Consumers concerned about sharing data in the cloud

Research from Fujitsu shows little trust in public and private sector to secure data in the cloud

Tags: Cloud computingFujitsu Technology Solutions - UAE
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Consumers concerned about sharing data in the cloud The research from Fujitsu attempts to give companies a starting point to understand how to develop trust for cloud services, says Al-Sabbagh.
By  Mark Sutton Published  December 10, 2010

Nearly three-quarters of all consumers are concerned that there is nothing they can do to control what happens to data they share with businesses or government, according to new research from Fujitsu.

The study, of 6,000 consumers worldwide, found that 89% of consumers were worried about who had access to their data, and overall levels of trust are very low, with only single-digit percentage of those polled saying they trust institutions to look after their data.

The survey was carried out as part of ongoing research by Fujitsu to gauge attitudes among consumers to sharing data with public and private sector institutions, to help institutions to realize the wider social and business benefits of cloud computing while maintaining consumer trust.

Fujitsu said in its ‘Personal Data in the Cloud: The Importance of Trust’ report, that it had found a very divergent range of attitudes and factors around trust and attitudes towards cloud computing, with no one single factor such as age, gender or nationality making a clear difference to trust.

In general, the study found that people were more willing to trust their bank to keep their data secure than their government, but it still indicates a difficult task for organisations that are looking to gain consumer trust.

The study identified three types of consumers with broadly consistent views on cloud and privacy, the advocates who make up 35% of respondents, the objectors who make up 19% and the fence-sitters, the largest group with 46%.

Advocates are more likely to believe that their data is secure, and that cloud computing will offer benefits to them personally. Compared to the fence-sitters, advocates are 40% more likely to think it will be convenient to have their data available in the cloud, 41% more likely not to be worried about data security and to believe their data is secure, and 35% more likely to believe that cloud will benefit them in saving time, receiving special tailored offers to vendors, and give them quicker access to their personal data.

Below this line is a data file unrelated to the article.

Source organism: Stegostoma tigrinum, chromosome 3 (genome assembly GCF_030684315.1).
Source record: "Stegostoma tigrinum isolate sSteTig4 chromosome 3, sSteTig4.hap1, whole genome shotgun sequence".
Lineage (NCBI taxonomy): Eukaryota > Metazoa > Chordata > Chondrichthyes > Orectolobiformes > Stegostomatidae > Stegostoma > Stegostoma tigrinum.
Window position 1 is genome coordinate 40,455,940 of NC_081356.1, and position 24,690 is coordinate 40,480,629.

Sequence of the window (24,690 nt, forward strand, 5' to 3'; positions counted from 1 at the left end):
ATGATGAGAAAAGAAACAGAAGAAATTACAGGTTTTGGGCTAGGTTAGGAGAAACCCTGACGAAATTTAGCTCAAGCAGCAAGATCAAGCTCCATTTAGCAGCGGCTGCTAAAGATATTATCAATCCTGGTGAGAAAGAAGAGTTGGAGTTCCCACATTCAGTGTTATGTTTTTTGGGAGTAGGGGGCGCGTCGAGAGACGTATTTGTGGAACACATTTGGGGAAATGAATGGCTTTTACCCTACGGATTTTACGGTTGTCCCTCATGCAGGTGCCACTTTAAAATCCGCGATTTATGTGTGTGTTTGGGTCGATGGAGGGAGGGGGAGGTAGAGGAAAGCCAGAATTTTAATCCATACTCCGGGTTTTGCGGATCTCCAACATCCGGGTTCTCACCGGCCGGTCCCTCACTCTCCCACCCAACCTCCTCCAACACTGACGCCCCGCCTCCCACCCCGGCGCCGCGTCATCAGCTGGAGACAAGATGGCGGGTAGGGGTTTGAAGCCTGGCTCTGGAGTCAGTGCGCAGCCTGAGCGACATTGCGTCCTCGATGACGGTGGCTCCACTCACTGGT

In comparison, the objectors are much more concerned about where data is stored and who has access – they are 60% more likely to concerned about these issues than advocates. Objectors are also 60% less convinced than average about the convenience of cloud, and around 50% less convinced of the benefits to themselves.

Overall, the study found very low levels of trust, with only 13% of advocates, 2% of fence-sitters and 1% of objectors saying they trusted institutions to look after their data. The median group, the fence-sitters, was only just convinced the benefits of sharing data in the cloud outweigh concerns of access and security.

Farid Al-Sabbagh, managing director of Middle East, Fujitsu Technology Solutions commented: “With such divergent attitudes to the benefits and risks of cloud computing, there is no one strategic approach to data privacy that will work for public and private sector organizations everywhere. This research helps stakeholders to take a reading in their markets today, and so develop an appropriate response. Successful data privacy strategies will focus on winning over the fence-sitters, converting them into advocates by communicating the benefits even more clearly and by allaying their fears.”

In terms of what respondents wanted to see from corporation in order to gain consumer trust, highest ranked was the need for companies to secure their IT systems and to use data responsibly, followed by being transparent around taking clear security measures, giving written guarantees, be clear about what they are doing with the data and who has access to it. The need to realize that some data is more personal than other data, and to respect that and not attempt to exploit personal data was also seen as an important factor.

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